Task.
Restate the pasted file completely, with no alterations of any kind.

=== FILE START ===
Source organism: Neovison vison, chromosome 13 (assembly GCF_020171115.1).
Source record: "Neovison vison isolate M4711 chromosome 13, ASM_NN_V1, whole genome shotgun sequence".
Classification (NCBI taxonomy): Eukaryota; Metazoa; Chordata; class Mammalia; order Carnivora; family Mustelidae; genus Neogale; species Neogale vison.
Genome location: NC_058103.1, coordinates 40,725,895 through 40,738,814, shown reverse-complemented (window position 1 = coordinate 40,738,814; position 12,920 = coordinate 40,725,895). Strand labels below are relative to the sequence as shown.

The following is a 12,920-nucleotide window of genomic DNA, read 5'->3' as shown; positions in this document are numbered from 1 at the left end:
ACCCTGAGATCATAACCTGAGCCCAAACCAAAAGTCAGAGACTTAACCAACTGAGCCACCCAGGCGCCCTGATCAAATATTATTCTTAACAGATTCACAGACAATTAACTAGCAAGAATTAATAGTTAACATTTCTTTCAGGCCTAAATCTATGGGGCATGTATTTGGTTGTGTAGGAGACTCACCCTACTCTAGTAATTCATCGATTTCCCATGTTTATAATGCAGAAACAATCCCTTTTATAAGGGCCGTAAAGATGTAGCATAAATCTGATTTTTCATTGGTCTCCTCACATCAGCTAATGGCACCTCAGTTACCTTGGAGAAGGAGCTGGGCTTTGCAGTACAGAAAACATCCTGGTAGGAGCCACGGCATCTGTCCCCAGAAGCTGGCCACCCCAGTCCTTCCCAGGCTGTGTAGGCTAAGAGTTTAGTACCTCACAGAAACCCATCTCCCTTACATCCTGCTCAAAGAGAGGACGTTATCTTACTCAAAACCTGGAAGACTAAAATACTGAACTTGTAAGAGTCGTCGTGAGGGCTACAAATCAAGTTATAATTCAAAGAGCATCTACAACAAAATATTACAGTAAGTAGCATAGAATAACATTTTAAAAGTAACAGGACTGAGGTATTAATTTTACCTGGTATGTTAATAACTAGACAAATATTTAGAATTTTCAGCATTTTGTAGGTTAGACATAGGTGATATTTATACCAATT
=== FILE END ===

Source organism: Neovison vison, chromosome 13 (assembly GCF_020171115.1).
Source record: "Neovison vison isolate M4711 chromosome 13, ASM_NN_V1, whole genome shotgun sequence".
Classification (NCBI taxonomy): Eukaryota; Metazoa; Chordata; class Mammalia; order Carnivora; family Mustelidae; genus Neogale; species Neogale vison.
Genome location: NC_058103.1, coordinates 40,725,895 through 40,738,814, shown reverse-complemented (window position 1 = coordinate 40,738,814; position 12,920 = coordinate 40,725,895). Strand labels below are relative to the sequence as shown.

The following is a 12,920-nucleotide window of genomic DNA, read 5'->3' as shown; positions in this document are numbered from 1 at the left end:
ACCCTGAGATCATAACCTGAGCCCAAACCAAAAGTCAGAGACTTAACCAACTGAGCCACCCAGGCGCCCTGATCAAATATTATTCTTAACAGATTCACAGACAATTAACTAGCAAGAATTAATAGTTAACATTTCTTTCAGGCCTAAATCTATGGGGCATGTATTTGGTTGTGTAGGAGACTCACCCTACTCTAGTAATTCATCGATTTCCCATGTTTATAATGCAGAAACAATCCCTTTTATAAGGGCCGTAAAGATGTAGCATAAATCTGATTTTTCATTGGTCTCCTCACATCAGCTAATGGCACCTCAGTTACCTTGGAGAAGGAGCTGGGCTTTGCAGTACAGAAAACATCCTGGTAGGAGCCACGGCATCTGTCCCCAGAAGCTGGCCACCCCAGTCCTTCCCAGGCTGTGTAGGCTAAGAGTTTAGTACCTCACAGAAACCCATCTCCCTTACATCCTGCTCAAAGAGAGGACGTTATCTTACTCAAAACCTGGAAGACTAAAATACTGAACTTGTAAGAGTCGTCGTGAGGGCTACAAATCAAGTTATAATTCAAAGAGCATCTACAACAAAATATTACAGTAAGTAGCATAGAATAACATTTTAAAAGTAACAGGACTGAGGTATTAATTTTACCTGGTATGTTAATAACTAGACAAATATTTAGAATTTTCAGCATTTTGTAGGTTAGACATAGGTGATATTTATACCAATT